Murray is stocky and has a low center of gravity as a runner. He has above-average balance and shows adequate strength for a 205-pound back. Murray doesn't have game-breaking speed, but he flashes a quick short-area burst to and through the hole. He is still developing as a receiver out of the backfield.
Barner is an undersized back who doesn't have great power, and he will bounce out of bounds to avoid contact. The plus side is he has quick feet, accelerates well and makes the most of his blocks. He can also contribute in the return game. The Panthers' offense wants to pound the ball with a physical run game, so Barner has a chance to be a changeup guy.
Johnson is a small-school prospect with the height, weight and speed combination to make the jump to the NFL. He's an effective power rusher who can get to the quarterback, but he has to improve his instincts and discipline as a run defender.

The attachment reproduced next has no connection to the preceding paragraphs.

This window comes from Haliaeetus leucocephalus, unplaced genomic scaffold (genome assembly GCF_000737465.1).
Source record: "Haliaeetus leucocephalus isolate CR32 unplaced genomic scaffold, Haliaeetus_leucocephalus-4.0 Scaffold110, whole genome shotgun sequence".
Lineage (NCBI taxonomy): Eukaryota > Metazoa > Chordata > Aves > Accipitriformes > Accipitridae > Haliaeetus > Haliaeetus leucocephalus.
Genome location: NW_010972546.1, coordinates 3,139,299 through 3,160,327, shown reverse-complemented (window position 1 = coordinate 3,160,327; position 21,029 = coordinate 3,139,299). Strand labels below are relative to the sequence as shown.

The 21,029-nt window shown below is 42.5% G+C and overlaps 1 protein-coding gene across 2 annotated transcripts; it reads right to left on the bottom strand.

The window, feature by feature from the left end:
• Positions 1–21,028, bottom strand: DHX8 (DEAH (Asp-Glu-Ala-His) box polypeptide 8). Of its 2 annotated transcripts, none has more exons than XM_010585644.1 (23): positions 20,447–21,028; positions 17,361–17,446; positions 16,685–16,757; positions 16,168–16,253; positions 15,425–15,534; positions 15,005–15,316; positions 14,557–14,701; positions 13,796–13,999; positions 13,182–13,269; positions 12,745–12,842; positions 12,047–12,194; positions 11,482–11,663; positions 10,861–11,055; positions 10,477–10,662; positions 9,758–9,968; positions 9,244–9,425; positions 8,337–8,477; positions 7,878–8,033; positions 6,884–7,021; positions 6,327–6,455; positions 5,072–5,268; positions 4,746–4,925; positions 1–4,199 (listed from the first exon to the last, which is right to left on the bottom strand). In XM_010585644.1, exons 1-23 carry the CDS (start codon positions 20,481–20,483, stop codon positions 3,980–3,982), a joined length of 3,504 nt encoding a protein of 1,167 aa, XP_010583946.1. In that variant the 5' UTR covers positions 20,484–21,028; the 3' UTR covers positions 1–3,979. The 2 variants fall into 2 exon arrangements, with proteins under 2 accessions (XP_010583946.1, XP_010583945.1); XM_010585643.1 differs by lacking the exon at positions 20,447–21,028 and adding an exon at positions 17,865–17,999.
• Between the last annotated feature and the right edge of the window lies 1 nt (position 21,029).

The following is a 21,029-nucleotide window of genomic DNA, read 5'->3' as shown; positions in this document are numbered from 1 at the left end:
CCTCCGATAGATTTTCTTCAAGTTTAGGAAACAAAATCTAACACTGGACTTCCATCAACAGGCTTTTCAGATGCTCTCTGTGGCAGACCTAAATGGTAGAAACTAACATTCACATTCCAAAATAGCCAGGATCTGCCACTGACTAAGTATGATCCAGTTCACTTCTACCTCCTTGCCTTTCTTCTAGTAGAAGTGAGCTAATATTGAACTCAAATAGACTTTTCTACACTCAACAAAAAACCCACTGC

Rivera is undersized, and he's never going to be anything more than an adequate positional blocker. However, he can make a difference as an 'F' tight end who moves around the formation, primarily lining up in the slot and the backfield. He catches the ball in stride and can make defenders miss in space.
Holloman is a hybrid and played the 'spur' position for South Carolina last fall. He is a former safety who lacks ideal range in the back end but has the experience if needed there. His best fit will be as a strongside linebacker. We really like his leverage and ability to take on and get off blocks. Holloman shows adequate range but could learn to be more consistent in space as a tackler. He brings good value at this point and will be a versatile defender who should be able to make an impact on special teams immediately. This is now a 4-3 defense with former OLBs DeMarcus Ware and Anthony Spencer moving to DE, with their hands in the dirt. That leaves the Cowboys with a need for OLB depth.